Supporting Involved Fatherhood

The evidence that involved dads positively influence their children’s health, social success and academic achievements is compelling and robust.

Parents can also impact their children in negative ways. Children whose dads show signs of depression in their first year are three times more likely to experience behavioural problems, while four year-olds with obese or overweight dads are up to 15 times more likely to be overweight four years later.

Taking action to help dads stay involved and stay healthy is better for men and better for their children. For mums, involved fatherhood can help advance gender equality by expanding women’s career opportunities and improving their economic security.

Three of the main barriers that prevent men being actively involved in their children’s lives are:

  • Sex/gender differences in parenting roles
  • Lack of social supports for dads
  • Being a separated dad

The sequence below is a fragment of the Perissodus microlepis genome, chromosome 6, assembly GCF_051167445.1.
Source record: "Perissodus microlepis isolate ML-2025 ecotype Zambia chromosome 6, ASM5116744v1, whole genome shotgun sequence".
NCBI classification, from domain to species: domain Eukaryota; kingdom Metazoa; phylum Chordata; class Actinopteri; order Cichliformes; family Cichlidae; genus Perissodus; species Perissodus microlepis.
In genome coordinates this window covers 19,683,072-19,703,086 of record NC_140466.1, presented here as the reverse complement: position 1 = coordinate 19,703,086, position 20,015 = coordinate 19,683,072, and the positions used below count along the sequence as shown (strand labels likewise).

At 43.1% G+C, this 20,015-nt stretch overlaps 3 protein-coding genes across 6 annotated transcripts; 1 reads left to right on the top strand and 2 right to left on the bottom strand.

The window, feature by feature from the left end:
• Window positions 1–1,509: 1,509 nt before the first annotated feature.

While biology clearly shapes the roles that mums and dads play, men’s involvement in their children’s lives is also shaped by the parental leave policies of the country they live in. According to parenting campaigners, Australia’s paid parental leave is the least generous among OECD countries. Research shows that:

  • 95% of primary parental leave takers are mums
  • 85% of fathers take less than 4 weeks leave
  • In the private sector, fewer than 30% of parents who take leave are men
  • Most mums taking leave get 18 weeks pay, while most dads get two weeks
  • 60% of private sector employers do not offer leave for dads
  • Private employers who offer dads leave, give mums seven times more leave
  • 3 in 10 dads experience discrimination related to parental leave and return to work despite
  • Men are nearly twice as likely as women to have requests to work flexibly rejected.

One in two separated dads spend little or no time with their children after separation. Around 75% of separated dads say they want to be more actively involved, and 50% of separated mums also say they want dads involved more. According to the Australian Institute of Family Studies, the four main barriers to separated fathers being more involved in their children’s lives are as follows:

  • 1 in 2 say the demands of work is a key barrier
  • 1 in 3 say the child’s mother is a key barrier
  • 1 in 3 say distance/cost of travel is a key barrier
  • 1 in 6 say a court-ordered arrangement is a key barrier

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